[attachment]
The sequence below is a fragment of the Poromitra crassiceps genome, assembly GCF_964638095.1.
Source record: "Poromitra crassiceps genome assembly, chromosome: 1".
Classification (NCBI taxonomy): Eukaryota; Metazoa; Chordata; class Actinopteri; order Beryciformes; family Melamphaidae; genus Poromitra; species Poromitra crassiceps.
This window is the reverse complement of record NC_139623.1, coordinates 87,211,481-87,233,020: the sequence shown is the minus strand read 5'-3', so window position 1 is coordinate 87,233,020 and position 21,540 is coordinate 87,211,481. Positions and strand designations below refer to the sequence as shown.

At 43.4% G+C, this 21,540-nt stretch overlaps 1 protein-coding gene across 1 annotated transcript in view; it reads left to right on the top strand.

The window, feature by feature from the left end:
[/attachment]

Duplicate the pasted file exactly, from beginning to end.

The sequence below is a fragment of the Poromitra crassiceps genome, assembly GCF_964638095.1.
Source record: "Poromitra crassiceps genome assembly, chromosome: 1".
Classification (NCBI taxonomy): Eukaryota; Metazoa; Chordata; class Actinopteri; order Beryciformes; family Melamphaidae; genus Poromitra; species Poromitra crassiceps.
This window is the reverse complement of record NC_139623.1, coordinates 87,211,481-87,233,020: the sequence shown is the minus strand read 5'-3', so window position 1 is coordinate 87,233,020 and position 21,540 is coordinate 87,211,481. Positions and strand designations below refer to the sequence as shown.

At 43.4% G+C, this 21,540-nt stretch overlaps 1 protein-coding gene across 1 annotated transcript in view; it reads left to right on the top strand.

The window, feature by feature from the left end: